4 factors that could determine whether your charity is compliant

Here at KLM Accountants we’ve been auditing not-for-profit entities for more than 40 years. And with a large portfolio of not-for-profit clients, we think of ourselves as specialists in the not-for-profit sector.

Having just completed our end of June audit engagements, we thought we should remind charities about the obligations and challenges they face before we do our next audit at the end of December.

As you can imagine, charities face constant scrutiny from the general public. However, they also face scrutiny from stakeholders and government regulators such as the Australian Charities and Not-for-profits Commission (ACNC), which is responsible for all charities registered in Australia.

Here are some of the significant areas that can affect charities.

  1. Reporting Requirements

Depending on their size and structure, charities usually need to lodge an Annual Information Statement (AIS) six months after year end that includes audited financial statements.

Charities have access to a number of tax concessions including income tax, fringe benefits and GST. However, these concessions are available only to registered charities listed on the ACNC database. So it’s vital for each charity’s board and management to keep their charitable status by complying with the financial reporting and operational requirements.

  1. Assistance v Compliance

One of the ACNC’s roles is to ensure the public has up-to-date and accurate information about charities on the database. It received AISs from 99% of charities in 2013. However, in 2014 that figure fell to 83%, and it is now working with these charities to ensure they get their reports in.

But while it is a relatively new government agency, it’s now transitioning into the compliance phase of its role. And on 12 November 2015 it demonstrated this by revoking the charity status of 169 charities for having not reported in the past two years.

  1. Governance Standards

Governance standards underpin the charity’s core processes and mechanisms. They ensure the charity is run lawfully, and operates in an accountable and responsible way.

The minimum standards required by the ACNC are:

  • Standard 1 – Purposes and not-for-profit nature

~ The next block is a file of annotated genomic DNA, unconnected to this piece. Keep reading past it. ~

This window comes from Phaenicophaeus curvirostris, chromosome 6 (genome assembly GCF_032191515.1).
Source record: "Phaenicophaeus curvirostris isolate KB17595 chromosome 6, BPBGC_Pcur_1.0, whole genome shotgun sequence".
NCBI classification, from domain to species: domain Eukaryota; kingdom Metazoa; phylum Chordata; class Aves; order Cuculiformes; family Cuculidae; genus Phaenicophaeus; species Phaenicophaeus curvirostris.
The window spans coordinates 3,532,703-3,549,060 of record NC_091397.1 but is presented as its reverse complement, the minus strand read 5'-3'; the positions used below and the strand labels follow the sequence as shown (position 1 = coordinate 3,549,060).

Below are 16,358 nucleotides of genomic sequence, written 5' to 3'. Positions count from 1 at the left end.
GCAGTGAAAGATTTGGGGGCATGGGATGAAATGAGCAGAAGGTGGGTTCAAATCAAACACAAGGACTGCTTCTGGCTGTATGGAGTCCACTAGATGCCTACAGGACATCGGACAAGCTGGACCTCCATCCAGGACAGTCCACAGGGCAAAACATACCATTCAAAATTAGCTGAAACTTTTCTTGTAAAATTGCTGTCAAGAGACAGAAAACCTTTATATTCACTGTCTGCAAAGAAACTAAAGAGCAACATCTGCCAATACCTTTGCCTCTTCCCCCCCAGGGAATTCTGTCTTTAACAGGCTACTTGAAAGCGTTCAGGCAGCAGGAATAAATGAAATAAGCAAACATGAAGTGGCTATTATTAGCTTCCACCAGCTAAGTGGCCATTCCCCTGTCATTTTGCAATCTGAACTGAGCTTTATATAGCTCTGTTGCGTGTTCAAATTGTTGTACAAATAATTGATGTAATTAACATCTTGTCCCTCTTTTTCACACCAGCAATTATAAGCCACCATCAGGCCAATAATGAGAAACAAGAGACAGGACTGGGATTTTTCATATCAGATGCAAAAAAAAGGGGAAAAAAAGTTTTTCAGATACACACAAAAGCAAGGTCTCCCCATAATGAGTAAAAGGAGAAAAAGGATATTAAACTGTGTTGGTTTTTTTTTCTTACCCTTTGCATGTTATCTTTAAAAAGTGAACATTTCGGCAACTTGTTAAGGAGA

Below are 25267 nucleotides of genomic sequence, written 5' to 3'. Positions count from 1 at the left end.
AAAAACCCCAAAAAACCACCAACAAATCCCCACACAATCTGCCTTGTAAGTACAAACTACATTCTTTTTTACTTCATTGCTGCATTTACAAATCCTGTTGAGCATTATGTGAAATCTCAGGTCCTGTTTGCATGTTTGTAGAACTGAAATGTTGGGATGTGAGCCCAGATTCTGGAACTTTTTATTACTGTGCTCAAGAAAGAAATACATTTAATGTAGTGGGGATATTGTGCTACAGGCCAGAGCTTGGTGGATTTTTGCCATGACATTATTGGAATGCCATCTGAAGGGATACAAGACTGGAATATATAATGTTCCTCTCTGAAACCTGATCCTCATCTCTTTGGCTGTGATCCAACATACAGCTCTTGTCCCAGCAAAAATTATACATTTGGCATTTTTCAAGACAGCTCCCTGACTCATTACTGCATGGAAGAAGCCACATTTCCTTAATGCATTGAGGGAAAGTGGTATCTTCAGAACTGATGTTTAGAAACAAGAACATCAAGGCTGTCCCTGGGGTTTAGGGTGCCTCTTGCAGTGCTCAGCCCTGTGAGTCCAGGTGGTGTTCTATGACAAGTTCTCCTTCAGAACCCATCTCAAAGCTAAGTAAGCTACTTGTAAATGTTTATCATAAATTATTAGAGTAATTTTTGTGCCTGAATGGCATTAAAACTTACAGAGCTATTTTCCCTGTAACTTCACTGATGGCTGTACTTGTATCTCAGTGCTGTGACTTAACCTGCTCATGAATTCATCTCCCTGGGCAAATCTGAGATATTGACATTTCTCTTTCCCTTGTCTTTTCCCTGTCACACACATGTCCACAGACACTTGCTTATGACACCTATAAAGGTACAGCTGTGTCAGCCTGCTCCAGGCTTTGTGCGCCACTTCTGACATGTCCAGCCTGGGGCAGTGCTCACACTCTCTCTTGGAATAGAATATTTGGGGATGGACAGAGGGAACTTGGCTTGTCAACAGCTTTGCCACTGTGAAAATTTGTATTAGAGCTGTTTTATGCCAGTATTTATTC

• Standard 2 – Accountability to members
  • Standard 3 – Compliance with Australian Laws
  • Standard 4 – Suitability of responsible persons
  • Standard 5 – Duties of responsible persons (e.g. directors, board members, committee members)

It’s important for people involved in the organisation to not only be informed of the charity’s operations and purpose, but also review the oversight procedures over:

  • financial reporting
  • fundraising activities
  • legal compliance
  • changes to any charitable purpose.
  1. Responsible Persons

Responsible persons oversee the charity’s operations, and are responsible for its compliance with the governing document (e.g. Constitution), regulators, and other laws and regulations. They’re often the charity’s directors, committee members, board members and/or governors.

They need to be of sound mind, and should ideally have relevant skills that will help the charity achieve its purpose. This can include relevant experience in:

  • financial management
  • not-for-profit experience
  • fundraising
  • human resource management
  • the charities sector (e.g. health, education, disability services, club management)

Most successful charities have both a well-skilled management team and a diverse range of responsible persons. And the relationship between the responsible persons and front-line staff is integral to not only the charity’s culture but also its ability to operate in a competitive sector.

You can find a wealth of information about running a charity and satisfying the ACNC’s ongoing compliance demands on the ACNC website.

If you’re involved with a charity, come and talk to the team at KLM Accountants. We can help you with services such as:

  • preparing financial statements
  • auditing financial statements and acquittal documentation
  • being advisors during face-to-face contact with boards and/or committees
  • providing technical advice, including governing legislation requirements (e.g. Charitable Fundraising Act NSW 1991)
  • helping with ACNC obligations, including setting up new charities
  • helping with relevant charitable exemptions (e.g. income tax, FBT concessions)
  • helping your management team with its accounting, including KPI reporting and board-level reports.

Of course, we can also help with other financial reporting, auditing and assurance engagements. So get in touch with us today, and find out how we can help you.